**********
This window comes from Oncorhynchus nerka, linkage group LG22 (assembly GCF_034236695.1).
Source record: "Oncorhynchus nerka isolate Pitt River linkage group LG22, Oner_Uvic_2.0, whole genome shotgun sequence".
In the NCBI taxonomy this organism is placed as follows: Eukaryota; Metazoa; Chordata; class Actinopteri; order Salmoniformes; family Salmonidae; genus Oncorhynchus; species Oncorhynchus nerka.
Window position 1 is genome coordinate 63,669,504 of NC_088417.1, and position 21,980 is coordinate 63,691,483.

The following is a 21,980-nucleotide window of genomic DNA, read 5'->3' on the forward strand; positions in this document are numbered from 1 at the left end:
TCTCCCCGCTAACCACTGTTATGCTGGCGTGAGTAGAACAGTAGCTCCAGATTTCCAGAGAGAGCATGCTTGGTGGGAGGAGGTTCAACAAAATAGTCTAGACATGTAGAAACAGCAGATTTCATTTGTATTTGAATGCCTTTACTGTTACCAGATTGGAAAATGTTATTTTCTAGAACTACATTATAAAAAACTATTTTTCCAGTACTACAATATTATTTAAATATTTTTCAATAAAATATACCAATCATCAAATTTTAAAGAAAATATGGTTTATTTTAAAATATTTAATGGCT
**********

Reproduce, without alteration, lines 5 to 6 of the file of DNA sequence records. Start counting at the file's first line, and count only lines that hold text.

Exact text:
The following is a 21,980-nucleotide window of genomic DNA, read 5'->3' on the forward strand; positions in this document are numbered from 1 at the left end:
TCTCCCCGCTAACCACTGTTATGCTGGCGTGAGTAGAACAGTAGCTCCAGATTTCCAGAGAGAGCATGCTTGGTGGGAGGAGGTTCAACAAAATAGTCTAGACATGTAGAAACAGCAGATTTCATTTGTATTTGAATGCCTTTACTGTTACCAGATTGGAAAATGTTATTTTCTAGAACTACATTATAAAAAACTATTTTTCCAGTACTACAATATTATTTAAATATTTTTCAATAAAATATACCAATCATCAAATTTTAAAGAAAATATGGTTTATTTTAAAATATTTAATGGCT